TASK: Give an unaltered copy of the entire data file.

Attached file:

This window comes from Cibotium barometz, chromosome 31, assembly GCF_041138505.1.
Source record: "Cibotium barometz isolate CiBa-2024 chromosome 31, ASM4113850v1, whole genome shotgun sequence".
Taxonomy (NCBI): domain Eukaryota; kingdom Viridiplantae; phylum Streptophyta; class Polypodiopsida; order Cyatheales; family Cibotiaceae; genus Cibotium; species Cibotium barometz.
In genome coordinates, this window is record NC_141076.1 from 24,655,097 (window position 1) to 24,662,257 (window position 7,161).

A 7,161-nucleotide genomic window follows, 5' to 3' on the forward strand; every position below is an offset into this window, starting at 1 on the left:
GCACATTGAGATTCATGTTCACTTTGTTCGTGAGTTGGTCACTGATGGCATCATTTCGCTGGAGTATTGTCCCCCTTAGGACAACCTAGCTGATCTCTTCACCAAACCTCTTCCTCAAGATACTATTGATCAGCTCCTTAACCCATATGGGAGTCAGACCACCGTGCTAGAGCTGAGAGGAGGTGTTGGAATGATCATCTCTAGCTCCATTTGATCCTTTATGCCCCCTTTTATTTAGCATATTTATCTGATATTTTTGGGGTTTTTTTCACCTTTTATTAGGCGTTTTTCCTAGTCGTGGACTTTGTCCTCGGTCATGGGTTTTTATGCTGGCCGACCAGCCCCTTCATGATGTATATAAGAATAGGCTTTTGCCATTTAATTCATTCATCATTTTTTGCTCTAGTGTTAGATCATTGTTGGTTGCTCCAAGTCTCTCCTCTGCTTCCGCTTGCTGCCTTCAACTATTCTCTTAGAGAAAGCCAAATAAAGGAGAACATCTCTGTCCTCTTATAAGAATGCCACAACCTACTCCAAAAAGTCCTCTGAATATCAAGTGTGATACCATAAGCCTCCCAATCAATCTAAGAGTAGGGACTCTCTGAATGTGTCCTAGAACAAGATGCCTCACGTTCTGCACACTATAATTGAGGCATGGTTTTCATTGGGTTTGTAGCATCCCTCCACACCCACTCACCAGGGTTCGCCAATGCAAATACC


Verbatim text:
This window comes from Cibotium barometz, chromosome 31, assembly GCF_041138505.1.
Source record: "Cibotium barometz isolate CiBa-2024 chromosome 31, ASM4113850v1, whole genome shotgun sequence".
Taxonomy (NCBI): domain Eukaryota; kingdom Viridiplantae; phylum Streptophyta; class Polypodiopsida; order Cyatheales; family Cibotiaceae; genus Cibotium; species Cibotium barometz.
In genome coordinates, this window is record NC_141076.1 from 24,655,097 (window position 1) to 24,662,257 (window position 7,161).

A 7,161-nucleotide genomic window follows, 5' to 3' on the forward strand; every position below is an offset into this window, starting at 1 on the left:
GCACATTGAGATTCATGTTCACTTTGTTCGTGAGTTGGTCACTGATGGCATCATTTCGCTGGAGTATTGTCCCCCTTAGGACAACCTAGCTGATCTCTTCACCAAACCTCTTCCTCAAGATACTATTGATCAGCTCCTTAACCCATATGGGAGTCAGACCACCGTGCTAGAGCTGAGAGGAGGTGTTGGAATGATCATCTCTAGCTCCATTTGATCCTTTATGCCCCCTTTTATTTAGCATATTTATCTGATATTTTTGGGGTTTTTTTCACCTTTTATTAGGCGTTTTTCCTAGTCGTGGACTTTGTCCTCGGTCATGGGTTTTTATGCTGGCCGACCAGCCCCTTCATGATGTATATAAGAATAGGCTTTTGCCATTTAATTCATTCATCATTTTTTGCTCTAGTGTTAGATCATTGTTGGTTGCTCCAAGTCTCTCCTCTGCTTCCGCTTGCTGCCTTCAACTATTCTCTTAGAGAAAGCCAAATAAAGGAGAACATCTCTGTCCTCTTATAAGAATGCCACAACCTACTCCAAAAAGTCCTCTGAATATCAAGTGTGATACCATAAGCCTCCCAATCAATCTAAGAGTAGGGACTCTCTGAATGTGTCCTAGAACAAGATGCCTCACGTTCTGCACACTATAATTGAGGCATGGTTTTCATTGGGTTTGTAGCATCCCTCCACACCCACTCACCAGGGTTCGCCAATGCAAATACC